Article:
Changes in the Scientific classification of the Common Convict


Recently Juan Miguel Artigas Azas, a well known person in the Cichlid hobby, wrote an article about the common Convict Cichlid for Cichlid News magazine. One of the things he included in this article was the synonymy of nigrofasciata and siquia. (i.e., identifying them as the same species.) The species coatepeque was synonymized in 2014, despite their geographical isolation. So the several times I have referenced siquia in this forum apparently were meaningless, as it is just more populations of nigrofasciata. I have not read the article, but changes at suggest that he has included the Honduran Red Point in this species, as well. So a lot of fish that were being considered hybrids are actually just crossing of different populations of nigrofasciata. There is one more species of "Convict", the Panamanian A. kanna. I doubt that it will remain separate for long.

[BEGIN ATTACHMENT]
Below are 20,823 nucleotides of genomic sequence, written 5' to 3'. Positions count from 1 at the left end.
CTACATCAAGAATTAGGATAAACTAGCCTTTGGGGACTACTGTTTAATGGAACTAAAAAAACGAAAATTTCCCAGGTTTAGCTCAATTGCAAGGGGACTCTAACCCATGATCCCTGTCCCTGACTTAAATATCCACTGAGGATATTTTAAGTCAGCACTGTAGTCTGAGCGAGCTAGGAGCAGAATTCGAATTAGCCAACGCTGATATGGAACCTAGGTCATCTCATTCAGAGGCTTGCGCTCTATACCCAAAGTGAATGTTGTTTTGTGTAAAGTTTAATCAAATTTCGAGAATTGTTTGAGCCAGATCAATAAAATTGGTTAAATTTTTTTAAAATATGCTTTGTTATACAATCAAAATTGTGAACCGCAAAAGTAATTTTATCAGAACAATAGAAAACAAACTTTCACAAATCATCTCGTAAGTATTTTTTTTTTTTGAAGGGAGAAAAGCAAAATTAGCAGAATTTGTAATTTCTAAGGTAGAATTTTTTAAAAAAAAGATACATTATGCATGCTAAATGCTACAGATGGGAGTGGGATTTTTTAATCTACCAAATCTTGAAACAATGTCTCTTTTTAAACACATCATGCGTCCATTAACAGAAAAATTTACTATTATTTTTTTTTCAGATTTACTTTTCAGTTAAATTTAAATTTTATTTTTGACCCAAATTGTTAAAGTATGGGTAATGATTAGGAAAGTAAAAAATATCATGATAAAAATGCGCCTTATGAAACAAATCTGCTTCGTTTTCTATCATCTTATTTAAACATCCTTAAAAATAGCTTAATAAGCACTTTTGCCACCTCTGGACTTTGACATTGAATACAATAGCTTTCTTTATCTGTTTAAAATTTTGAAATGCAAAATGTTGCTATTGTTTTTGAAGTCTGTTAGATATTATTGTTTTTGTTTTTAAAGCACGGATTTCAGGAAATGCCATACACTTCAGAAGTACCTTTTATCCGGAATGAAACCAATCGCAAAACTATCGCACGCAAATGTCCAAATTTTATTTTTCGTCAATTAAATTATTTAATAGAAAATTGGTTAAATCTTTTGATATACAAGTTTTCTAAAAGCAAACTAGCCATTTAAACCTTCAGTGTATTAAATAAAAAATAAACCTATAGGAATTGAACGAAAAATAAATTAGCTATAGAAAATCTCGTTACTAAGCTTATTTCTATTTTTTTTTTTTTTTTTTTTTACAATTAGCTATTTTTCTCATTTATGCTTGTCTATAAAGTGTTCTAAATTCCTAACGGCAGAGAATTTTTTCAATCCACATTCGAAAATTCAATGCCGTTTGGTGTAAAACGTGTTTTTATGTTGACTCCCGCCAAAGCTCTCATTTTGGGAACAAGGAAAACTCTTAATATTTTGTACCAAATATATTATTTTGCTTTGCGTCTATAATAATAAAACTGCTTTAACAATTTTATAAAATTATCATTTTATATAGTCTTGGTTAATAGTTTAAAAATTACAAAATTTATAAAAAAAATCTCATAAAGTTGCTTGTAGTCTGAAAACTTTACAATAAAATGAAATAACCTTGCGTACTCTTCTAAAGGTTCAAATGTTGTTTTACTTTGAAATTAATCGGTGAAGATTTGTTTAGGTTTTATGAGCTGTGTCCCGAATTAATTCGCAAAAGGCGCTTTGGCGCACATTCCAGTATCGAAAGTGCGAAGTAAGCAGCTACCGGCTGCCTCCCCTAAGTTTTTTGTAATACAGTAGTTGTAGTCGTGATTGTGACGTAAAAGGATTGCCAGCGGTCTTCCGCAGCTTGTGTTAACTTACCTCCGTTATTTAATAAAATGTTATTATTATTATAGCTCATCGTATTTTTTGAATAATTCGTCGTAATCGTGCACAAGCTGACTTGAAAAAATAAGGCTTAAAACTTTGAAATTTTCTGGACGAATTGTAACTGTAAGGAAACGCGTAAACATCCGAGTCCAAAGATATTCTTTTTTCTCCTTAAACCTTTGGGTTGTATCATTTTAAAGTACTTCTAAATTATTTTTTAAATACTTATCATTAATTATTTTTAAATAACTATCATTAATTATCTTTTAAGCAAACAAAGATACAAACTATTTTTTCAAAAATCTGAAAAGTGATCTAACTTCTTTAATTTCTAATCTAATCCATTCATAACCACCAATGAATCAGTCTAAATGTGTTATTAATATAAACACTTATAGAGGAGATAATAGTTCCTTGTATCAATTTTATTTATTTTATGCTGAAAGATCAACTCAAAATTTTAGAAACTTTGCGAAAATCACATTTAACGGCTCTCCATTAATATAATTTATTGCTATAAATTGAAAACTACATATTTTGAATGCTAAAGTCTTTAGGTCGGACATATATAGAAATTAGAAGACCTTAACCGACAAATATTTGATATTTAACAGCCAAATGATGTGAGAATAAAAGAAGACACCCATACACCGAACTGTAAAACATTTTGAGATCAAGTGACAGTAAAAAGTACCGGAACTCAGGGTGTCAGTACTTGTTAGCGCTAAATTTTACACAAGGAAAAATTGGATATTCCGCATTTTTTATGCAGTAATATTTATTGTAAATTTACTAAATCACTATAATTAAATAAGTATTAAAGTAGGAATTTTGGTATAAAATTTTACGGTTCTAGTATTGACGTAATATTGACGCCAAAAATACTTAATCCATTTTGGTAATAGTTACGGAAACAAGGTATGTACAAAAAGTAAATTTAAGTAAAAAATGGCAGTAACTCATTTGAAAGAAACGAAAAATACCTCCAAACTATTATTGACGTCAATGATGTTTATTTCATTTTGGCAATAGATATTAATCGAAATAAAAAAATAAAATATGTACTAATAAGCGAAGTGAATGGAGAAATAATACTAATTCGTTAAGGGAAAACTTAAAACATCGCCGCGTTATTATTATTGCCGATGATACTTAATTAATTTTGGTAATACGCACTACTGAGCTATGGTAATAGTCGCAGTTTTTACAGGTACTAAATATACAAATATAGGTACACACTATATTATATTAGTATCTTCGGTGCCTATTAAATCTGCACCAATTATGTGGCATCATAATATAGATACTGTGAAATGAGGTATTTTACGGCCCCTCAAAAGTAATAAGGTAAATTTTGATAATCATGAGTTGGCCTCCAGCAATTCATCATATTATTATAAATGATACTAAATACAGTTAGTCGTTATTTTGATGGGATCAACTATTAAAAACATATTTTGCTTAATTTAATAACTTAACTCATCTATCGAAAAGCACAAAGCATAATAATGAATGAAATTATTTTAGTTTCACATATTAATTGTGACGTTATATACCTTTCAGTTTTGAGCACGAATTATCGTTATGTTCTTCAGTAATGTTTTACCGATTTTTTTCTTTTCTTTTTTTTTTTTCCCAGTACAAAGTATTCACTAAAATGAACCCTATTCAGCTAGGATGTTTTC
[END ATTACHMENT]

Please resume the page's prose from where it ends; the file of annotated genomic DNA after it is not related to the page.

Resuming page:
There is no question that many of these populations have very distinct color patterns, but color is not how species are identified scientifically, though they are often given in description papers. The fact is that they have always interbred readily, their care and behavior is identical, and their distribution in the wild was overlapping.

So any old posts that talk about siquia or HRP can be taken as just well colored populations of nigrofasciata. Science changes, but the fish don't care; they can't read, even if they live in schools!


That's pretty cool. It's always crazy for me me to think about how much we're still learning.

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